Mythopoesis: Style

older manuscript presentation“Style” is a slippery word when one comes to consider writing of any sort. Yet it seems to become a fighting word when one turns to fantasy. It is deeply felt by many writers and readers of fantasy that “Style” is very important. But what is it that is meant by the word “style”.

One definition we can pass over quickly is that which translates “style” as “the fashion of the moment.” Although many writers fall into a rush to imitate a successful Sub-Creation, this is not the meaning which provokes heated argument. Nor is the definition “sort, kind, type” the provocateur, for this definition is similar to the first.

There are three crucial definitions of “style” which ought to be considered before looking at various arguments about style. The first defines it as “individuality expressed in one’s actions and tastes.” The second states: “a combination of distinct features of literary expression characterizing a particular person or school.” The third covers a very broad territory: “The way something is said” (all definitions are from the American Heritage Dictionary). It is these three definitions which are important to sorting out arguments about style. It is a matter of understanding which definition is being applied. For when a writer starts thinking about the Style of his writing, he is coming close to an emotional matter.

Ursula K. LeGuin points out the personal nature of style in her essay “From Elfland to Poughkeepsie” (in Fantasists on Fantasy, Avon Books, 1984).

Style isn’t just how you use English when you write. It isn’t a mannerism or an affectation (though it may be mannered or affected). It isn’t something you can do without, though that is what people assume when they announce that they intend to write something “like it is.” You can’t do without it. There is no “is,” without it. Style is how you as a writer see and speak. It is how you see: your vision, your understanding of the world, your voice. (FF, p. 208)

This is a description of “individuality expressed.” It is a reminder to the Author that he is creating from his own heart, and thus should listen to the songs lying there in that secret place. The beginning of Style is within the Author, in his loves, hates, and perceptions (even in his personal misperceptions). But one should always remember that “individuality expressed” is only the beginning, and must be tempered by the second and third crucial definitions of “style”.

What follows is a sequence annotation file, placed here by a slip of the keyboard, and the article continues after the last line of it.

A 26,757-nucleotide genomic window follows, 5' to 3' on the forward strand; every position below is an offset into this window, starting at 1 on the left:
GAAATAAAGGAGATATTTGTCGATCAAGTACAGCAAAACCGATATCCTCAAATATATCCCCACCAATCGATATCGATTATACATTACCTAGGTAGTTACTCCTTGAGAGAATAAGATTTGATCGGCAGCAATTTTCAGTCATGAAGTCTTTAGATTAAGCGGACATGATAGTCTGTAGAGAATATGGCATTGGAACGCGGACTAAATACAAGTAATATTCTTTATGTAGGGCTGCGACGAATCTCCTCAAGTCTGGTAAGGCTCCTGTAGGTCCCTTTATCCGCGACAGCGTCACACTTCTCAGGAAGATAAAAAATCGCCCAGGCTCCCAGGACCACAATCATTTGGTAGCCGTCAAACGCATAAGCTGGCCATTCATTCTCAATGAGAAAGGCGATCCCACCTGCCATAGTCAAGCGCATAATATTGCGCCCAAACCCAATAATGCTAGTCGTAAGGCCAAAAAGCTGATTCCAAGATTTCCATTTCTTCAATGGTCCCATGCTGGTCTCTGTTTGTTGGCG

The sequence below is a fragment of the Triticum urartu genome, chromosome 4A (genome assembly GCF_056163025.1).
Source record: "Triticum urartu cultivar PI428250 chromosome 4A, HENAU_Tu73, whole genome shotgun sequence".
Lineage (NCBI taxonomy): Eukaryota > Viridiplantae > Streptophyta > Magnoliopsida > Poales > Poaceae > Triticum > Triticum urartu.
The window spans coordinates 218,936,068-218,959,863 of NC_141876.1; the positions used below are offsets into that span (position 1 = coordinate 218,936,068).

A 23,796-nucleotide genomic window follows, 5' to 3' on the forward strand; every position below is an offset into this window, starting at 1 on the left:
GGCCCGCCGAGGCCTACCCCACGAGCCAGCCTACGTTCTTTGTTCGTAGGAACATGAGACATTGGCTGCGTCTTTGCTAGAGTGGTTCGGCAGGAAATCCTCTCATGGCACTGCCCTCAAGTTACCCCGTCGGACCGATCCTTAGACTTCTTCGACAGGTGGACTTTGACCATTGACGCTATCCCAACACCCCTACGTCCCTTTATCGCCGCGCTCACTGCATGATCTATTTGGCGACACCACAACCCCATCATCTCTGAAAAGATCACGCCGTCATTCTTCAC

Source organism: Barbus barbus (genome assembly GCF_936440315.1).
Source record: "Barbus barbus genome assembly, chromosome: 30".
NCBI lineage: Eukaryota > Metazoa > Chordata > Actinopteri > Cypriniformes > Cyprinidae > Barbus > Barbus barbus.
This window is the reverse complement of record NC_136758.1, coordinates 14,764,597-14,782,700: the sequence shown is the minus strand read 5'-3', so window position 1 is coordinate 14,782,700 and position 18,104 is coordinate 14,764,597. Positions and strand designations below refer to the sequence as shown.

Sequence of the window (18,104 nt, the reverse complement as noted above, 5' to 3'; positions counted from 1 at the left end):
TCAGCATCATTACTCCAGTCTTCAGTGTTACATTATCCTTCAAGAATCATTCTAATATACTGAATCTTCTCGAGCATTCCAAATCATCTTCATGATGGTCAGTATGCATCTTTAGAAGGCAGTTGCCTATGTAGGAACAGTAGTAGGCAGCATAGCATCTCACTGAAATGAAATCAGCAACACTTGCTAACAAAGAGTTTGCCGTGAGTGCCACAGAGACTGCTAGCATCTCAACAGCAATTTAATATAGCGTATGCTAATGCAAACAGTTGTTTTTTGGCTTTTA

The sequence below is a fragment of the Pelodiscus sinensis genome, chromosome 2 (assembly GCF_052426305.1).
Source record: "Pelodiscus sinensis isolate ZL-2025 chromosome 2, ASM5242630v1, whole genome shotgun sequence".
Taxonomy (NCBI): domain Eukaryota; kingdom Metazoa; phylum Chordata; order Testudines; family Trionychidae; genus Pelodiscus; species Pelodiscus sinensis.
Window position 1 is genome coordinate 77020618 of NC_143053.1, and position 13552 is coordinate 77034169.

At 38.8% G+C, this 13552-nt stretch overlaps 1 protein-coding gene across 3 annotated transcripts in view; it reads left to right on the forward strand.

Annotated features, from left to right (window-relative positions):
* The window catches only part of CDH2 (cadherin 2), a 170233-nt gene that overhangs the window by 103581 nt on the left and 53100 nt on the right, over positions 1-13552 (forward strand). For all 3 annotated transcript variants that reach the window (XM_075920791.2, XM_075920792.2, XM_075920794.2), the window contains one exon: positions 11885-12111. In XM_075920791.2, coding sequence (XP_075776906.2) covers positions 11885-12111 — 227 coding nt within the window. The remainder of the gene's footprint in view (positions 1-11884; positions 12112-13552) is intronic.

“A combination of distinct features of literary expression characterizing a particular person or school”: This is perhaps the point where many think that style exists – thus far and no more. There is an underlying acceptance in both readers and writers that certain forms are proper to fantasy while others are not. Fantasy written in modern slang may be enjoyed, but no one puts it on the same level as The Lord of the Rings or William Morris’ novels.

The problem for the writer in dealing with this aspect of Style is that he must have an understanding of the “schools” or traditions affecting his material. C.S. Lewis pin-points the crucial element of stylistic choices. In “Sometimes Fair Stories May Say Best What’s to be Said”, he gives a description of the creative impulse:

In the Author’s mind there bubbles up every now and then the material for a story…. This ferment leads to nothing unless it is accompanied with the longing for a Form: verse or prose, sort story, novel, play or what not. When these two things click you have the Author’s impulse complete. It is now a thing inside him pawing to get out. (FF. p. 115-116).

By understanding this “longing for a Form,” the writer can make surer stylistic choices. The proper form, when found, is most satisfying to the Sub-Creator. His material is no longer fighting and struggling with him, but rather flowing smoothly. However, the ability to recognize and master the forms ideas can take is the result of – quite basically – education. One cannot truly master what one does not understand from the ground up. The knowledge can be acquired many ways. But it is the Author’s possession of the basics of Style – the grammar of the language, the traditions of the genre, the structures of storytelling – which will determine whether his personal style, his “individuality expressed”will satisfy readers.

For it is the final definition of “style” which in the end determines a writer’s success or failure: “The way something is said.” This covers everything from the correct usage of vocabulary to the atmosphere an Author has woven into his material. A word used incorrectly will jar. Even if it sounds exotic, and therefore “fantastic,” if it is inaccurately used, it weakens the fabric of the Secondary Creation.

Style, then, is the Author’s singing voice. It is the music which carries the words and it is the singer’s delivery, his performance. The audience recognizes the song which is not sung from the heart or is sung incorrectly. Likewise, readers recognize flawed writing, whether it springs from a false voice or incorrect usage. When an Author listens to his own songs, understands them and gives them their proper forms, their proper Style, he does a wonderful thing: he sets other hearts singing.

(first published in Mythlore 41, Winter-Spring 1985) (revised 2006)

 


This entry was posted in Mythopoesis and tagged . Bookmark the permalink.

2 Responses to Mythopoesis: Style

  1. Pingback: Website update for December 2006 | ScribblerWorks News

  2. Pingback: The Illusion of Another Time or Place Through Words | ScribblerWorks News

Leave a Reply